This is the new film by Kar Wai Wong and is showing in pretty limited engagements here, there, and around. It’s not the kind of film that Americans are used to and for that above all else, it is a welcome change.
I went in to see it over the weekend, not really knowing what to expect other than something of a sequel to “In the Mood for Love” which was a beautiful film and for the camera work to be amazing. Christopher Doyle, who did the Love cinematography also did “Hero” and his work is nothing short of spectacular. On both of these two points, the film was what I expected (although Doyle tries some different tricks than past films), but it diverted quite a bit from anything else I thought I was going to get. For instance, I thought it was going to be more sci-fi and that is obviously what the previews want you to think, but such is not the case. For the most part, it takes place in Hong Kong and Singapore in the 1960’s. 2046, the year or place is a spot for escape. Somewhere else that isn’t here and isn’t what the protagonist has to deal with in real life, although this place is something of therapy for him.
Overall and after much thought, I have to say that I really liked the film. As to whether I think it’s better than Mood for Love, that’s a hard thing to say, since these are two very different films. The pacing is similar, but the approach changes greatly. I think that Love may have been a little more cohesive and well-played than 2046, but it is still a wonderful, lovely, yet unconventional film.
It’s this last point that is going to be hard for some people. For, as Jenya and I walked out of the Landmark Embarcadero Theater where it is playing, this woman (whom neither of us knew) accosted Jenya and asked her flat out, “Did that make any sense to you? I mean, it’s over and I just don’t get it. What went on? What was the point?” Her questions were very much to the point, direct, and while seeming somewhat ridiculous, were also somewhat poignant. She hadn’t seen “In the Mood for Love” and so this style of film making (Love Noir as the critics have been dubbing it) is a tough thing to take. If things like “The Island” or “The Fast and the Furious” are what you really like, then this isn’t going to hold water with you. The pace is slow and deliberate, but it is good. It takes time to get used to it. Much the same as you need to be hopped up on Coke and goofballs to enjoy an MTV-esque action movie these days, you need to go the opposite direction and slow down to understand the film.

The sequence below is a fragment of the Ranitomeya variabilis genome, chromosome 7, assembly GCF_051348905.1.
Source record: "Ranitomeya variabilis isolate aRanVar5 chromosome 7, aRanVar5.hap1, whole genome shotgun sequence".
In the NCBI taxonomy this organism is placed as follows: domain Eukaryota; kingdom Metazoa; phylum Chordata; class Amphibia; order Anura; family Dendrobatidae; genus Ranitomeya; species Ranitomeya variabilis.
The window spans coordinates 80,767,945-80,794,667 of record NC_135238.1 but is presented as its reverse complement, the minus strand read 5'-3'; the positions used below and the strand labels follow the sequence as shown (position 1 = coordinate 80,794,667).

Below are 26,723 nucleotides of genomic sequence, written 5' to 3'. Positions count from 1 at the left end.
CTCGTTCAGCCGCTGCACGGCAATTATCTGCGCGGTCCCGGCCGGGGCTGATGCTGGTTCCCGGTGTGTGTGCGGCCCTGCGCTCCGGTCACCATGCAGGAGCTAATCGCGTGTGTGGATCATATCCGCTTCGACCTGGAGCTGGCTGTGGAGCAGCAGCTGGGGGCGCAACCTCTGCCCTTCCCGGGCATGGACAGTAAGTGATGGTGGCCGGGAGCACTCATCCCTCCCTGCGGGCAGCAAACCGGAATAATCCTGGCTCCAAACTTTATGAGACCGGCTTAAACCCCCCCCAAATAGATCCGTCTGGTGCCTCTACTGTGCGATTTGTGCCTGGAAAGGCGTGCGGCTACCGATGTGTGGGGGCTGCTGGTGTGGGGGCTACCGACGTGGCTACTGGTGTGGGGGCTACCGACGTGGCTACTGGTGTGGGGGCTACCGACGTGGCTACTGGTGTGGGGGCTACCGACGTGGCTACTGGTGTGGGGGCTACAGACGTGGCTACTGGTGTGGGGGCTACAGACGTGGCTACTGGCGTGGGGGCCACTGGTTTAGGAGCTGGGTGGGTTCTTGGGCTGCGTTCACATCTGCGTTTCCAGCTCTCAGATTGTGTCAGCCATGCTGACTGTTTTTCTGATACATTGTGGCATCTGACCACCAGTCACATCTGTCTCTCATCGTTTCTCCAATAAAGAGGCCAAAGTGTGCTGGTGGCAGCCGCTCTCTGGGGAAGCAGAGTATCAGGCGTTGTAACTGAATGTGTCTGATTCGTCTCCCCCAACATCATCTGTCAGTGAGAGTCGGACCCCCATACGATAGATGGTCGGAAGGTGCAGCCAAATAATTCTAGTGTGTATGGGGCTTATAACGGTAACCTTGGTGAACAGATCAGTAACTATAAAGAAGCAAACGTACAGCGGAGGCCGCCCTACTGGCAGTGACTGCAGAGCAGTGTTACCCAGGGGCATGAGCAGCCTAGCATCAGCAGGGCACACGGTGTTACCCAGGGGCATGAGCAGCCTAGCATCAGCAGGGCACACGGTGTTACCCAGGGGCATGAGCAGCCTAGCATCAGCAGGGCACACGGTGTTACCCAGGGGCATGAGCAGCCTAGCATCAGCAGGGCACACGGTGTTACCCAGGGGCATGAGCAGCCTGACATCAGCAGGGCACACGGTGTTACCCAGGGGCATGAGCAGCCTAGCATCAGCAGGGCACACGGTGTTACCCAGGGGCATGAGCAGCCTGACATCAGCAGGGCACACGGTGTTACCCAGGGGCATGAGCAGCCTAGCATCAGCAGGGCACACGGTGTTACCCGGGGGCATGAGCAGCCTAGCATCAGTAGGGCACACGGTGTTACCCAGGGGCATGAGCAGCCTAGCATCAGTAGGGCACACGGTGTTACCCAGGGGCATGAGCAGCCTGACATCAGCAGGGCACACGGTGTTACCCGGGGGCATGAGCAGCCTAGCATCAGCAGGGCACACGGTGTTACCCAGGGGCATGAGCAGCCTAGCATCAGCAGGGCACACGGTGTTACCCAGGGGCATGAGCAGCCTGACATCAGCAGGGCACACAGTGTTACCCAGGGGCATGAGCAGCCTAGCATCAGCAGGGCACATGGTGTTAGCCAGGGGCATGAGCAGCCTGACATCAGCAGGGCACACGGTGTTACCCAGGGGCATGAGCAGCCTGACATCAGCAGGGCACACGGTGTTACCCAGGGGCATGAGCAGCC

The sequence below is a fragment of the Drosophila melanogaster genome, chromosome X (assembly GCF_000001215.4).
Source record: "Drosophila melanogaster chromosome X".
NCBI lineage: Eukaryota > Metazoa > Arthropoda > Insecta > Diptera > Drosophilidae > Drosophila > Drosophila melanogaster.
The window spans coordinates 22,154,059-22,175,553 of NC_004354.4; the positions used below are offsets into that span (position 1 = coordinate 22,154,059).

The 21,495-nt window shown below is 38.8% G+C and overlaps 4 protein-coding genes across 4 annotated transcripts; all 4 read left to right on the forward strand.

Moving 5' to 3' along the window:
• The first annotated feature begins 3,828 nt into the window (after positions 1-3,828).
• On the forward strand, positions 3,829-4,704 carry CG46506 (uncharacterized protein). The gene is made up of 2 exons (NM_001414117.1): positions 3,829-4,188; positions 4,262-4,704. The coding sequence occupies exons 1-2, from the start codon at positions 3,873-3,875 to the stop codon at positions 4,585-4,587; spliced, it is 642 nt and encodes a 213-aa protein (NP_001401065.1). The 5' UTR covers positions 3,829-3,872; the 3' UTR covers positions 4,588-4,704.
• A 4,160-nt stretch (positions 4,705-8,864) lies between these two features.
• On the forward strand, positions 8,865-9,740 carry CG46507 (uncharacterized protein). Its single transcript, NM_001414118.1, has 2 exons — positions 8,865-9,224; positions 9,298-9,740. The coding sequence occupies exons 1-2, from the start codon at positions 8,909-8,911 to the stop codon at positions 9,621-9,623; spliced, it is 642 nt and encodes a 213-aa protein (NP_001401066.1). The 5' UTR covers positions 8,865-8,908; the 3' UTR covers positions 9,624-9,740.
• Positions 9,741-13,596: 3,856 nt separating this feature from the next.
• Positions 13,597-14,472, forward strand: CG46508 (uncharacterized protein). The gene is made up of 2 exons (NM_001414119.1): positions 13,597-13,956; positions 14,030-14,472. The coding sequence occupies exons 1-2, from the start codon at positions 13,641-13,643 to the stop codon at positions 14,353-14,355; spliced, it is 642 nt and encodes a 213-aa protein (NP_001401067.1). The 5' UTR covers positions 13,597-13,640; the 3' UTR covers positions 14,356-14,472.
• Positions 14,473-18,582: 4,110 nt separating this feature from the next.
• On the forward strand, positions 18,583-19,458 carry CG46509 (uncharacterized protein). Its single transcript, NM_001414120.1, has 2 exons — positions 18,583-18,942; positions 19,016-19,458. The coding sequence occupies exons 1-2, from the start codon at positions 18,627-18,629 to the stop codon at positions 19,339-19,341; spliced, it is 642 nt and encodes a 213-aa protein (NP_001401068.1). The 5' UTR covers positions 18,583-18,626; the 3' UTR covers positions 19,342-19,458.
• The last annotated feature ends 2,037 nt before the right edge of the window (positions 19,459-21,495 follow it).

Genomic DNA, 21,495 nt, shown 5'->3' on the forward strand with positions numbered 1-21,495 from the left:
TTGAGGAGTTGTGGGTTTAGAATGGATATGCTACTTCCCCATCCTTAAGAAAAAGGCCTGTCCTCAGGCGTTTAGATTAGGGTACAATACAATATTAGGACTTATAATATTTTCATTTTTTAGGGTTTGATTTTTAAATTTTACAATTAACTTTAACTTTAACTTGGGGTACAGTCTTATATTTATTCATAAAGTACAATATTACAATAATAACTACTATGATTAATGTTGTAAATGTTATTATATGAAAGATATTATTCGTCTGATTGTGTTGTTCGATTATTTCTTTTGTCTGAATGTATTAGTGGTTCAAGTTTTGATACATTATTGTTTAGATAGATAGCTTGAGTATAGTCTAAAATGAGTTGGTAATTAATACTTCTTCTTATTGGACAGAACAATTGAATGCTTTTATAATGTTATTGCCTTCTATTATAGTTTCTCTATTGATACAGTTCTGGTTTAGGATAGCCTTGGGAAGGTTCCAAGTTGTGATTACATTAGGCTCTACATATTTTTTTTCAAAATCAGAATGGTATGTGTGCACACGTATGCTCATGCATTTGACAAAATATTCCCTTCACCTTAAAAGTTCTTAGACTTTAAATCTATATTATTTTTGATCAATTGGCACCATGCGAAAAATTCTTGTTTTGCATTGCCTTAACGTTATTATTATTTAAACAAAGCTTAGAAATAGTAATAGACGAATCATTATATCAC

For this woman, she will likely come to the same conclusion that I did after thinking about Mood for Love for a couple of days after seeing it, which is to say that I truly loved the film. I hope that our 10 minute conversation with her helped to some degree. But, that’s the way it is with anything good I’ve found. If you get something right away, you can toss it out of your system like sugar you’ve had for dessert. It doesn’t stick with you in good ways. Film and music are just like food this way. Everything I like has had to ruminate. In truth, I didn’t have to think about 2046 that long before wrapping it around myself, but it still required thought. You have to piece things together and it’s a great film because even if you tell the ending of the film, you don’t really give anything away. While not a hallmark of cinema, it’s very, very close and worth a viewing from anyone who appreciates the movies and can slow themselves down for two hours to watch it.